Clearly, the image of general as genius was vital to Hugo's own project of himself as a literary Napoleon, but there is more to it than that. Commentators have often lamented the digression on Waterloo which is quite unnecessary to the plot and, coming early in the book, throws it decisively out of its narrative stride. But Hugo, though careless of structural refinement, does have a more serious purpose here - a purpose from which Tolstoy must have learnt much, and not only in his description of Borodino. For Hugo, who in turn learnt so much from Scott, grasped the fact that by imprinting the significance of a decisive historical moment on the minds of his readers he could hugely enlarge the scope of his novel. Precisely because Les Miserables is about little people, the history of a great man is one means of linking their petty lives with the Infinite. (The link is made touchingly explicit in the chapter called 'In Which Little Gavroche Takes Advantage of Napoleon the Great'.) Even events as great as Waterloo, we are told, can hinge on details: the location of a ditch, the arrival of a platoon. Conversely, the most trivial life may exemplify a great truth - and in that sense, all lives are equally significant, for every existence embodies these truths.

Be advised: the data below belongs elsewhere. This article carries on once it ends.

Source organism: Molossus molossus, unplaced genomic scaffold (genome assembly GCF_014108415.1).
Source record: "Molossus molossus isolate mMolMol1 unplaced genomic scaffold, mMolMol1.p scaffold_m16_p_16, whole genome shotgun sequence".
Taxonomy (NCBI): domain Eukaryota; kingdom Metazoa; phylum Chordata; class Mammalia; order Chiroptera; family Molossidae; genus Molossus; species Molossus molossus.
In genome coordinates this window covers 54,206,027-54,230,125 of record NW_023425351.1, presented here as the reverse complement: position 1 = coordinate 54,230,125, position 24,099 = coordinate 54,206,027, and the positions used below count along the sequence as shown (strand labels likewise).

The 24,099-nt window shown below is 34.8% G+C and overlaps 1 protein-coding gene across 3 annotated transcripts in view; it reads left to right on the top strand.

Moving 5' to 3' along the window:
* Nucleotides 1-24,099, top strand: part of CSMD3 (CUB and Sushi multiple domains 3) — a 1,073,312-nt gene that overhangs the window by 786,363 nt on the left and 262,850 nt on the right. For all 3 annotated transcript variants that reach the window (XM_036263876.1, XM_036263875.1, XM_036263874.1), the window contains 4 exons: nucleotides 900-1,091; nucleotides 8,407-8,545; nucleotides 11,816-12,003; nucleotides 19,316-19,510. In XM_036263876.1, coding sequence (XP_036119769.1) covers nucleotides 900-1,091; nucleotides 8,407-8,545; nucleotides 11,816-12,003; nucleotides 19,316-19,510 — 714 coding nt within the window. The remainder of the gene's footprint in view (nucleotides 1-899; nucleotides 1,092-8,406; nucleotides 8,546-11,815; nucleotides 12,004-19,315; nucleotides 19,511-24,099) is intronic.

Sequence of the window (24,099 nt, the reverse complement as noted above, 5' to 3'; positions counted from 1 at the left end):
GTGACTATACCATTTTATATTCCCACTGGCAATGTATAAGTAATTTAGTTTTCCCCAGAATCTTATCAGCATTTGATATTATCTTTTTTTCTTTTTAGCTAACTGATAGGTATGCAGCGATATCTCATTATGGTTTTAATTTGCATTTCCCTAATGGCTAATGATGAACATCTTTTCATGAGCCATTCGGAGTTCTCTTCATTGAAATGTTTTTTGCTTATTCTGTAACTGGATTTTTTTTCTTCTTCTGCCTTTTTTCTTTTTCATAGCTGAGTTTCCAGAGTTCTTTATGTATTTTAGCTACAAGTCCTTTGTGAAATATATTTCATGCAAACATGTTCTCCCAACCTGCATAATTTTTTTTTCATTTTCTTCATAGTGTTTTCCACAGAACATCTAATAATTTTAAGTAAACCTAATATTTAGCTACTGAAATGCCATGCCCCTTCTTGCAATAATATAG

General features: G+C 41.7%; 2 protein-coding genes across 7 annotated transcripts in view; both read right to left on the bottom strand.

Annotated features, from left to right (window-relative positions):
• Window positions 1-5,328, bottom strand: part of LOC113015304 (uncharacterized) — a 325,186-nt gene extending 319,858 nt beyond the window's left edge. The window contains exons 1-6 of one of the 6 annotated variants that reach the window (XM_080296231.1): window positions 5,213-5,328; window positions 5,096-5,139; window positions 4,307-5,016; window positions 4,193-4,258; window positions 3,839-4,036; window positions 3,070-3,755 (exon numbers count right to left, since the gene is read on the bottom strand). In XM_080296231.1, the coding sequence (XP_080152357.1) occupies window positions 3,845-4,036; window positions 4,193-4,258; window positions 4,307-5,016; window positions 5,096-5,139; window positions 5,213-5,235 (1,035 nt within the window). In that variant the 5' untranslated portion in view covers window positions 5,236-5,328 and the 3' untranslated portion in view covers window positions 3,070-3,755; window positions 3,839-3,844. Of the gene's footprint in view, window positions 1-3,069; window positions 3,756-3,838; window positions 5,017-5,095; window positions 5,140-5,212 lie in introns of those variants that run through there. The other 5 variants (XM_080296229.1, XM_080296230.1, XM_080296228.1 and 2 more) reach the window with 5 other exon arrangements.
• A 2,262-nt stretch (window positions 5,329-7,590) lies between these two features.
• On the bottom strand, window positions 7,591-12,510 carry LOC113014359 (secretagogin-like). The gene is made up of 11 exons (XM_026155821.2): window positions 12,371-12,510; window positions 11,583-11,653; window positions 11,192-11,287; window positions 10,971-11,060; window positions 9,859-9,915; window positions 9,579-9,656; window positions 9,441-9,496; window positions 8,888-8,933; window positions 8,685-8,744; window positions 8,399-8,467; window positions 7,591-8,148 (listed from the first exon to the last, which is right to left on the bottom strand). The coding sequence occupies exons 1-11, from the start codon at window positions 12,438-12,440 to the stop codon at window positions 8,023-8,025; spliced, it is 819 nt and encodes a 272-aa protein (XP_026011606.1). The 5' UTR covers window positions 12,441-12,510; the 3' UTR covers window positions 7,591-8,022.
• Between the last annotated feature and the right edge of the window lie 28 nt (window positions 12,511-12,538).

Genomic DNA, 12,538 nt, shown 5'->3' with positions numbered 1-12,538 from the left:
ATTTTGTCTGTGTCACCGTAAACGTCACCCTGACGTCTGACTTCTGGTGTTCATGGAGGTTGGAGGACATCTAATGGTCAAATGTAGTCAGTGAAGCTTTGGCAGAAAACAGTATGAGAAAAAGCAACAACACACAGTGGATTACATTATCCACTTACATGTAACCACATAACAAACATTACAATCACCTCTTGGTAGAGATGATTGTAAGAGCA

At the same time, Hugo's treatment of Waterloo makes it clear that realities and appearances diverge as much in everyday life as they do in historical interpretation - and that the two divergences are linked. What a post-Waterloo Frenchman thinks of Napoleon helps to shape what he thinks of himself. Sometimes we try to envision history in our own image; sometimes we use it to understand ourselves; at all times we are formed by it without our knowledge. One function of fiction is to help us achieve that knowledge. Les Miserables is, among other things, an attempt to explain the people of the mid-nineteenth century to themselves. Jean Valjean finds himself in a certain situation because he is a poor Frenchman at a particular time. This is one version of Fate - the sociological and political explanation of things. But Valjean is like Waterloo: his life also has a deeper purpose, a hidden meaning. Hugo has a number of names for this meaning - Fate, Destiny, God, the Infinite. But whatever he calls it, we observe a complex dialogue throughout the book between the surface causes of Valjean's predicament - poverty and ignorance - and their deeper meaning, to which he penetrates through suffering.

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Table of Contents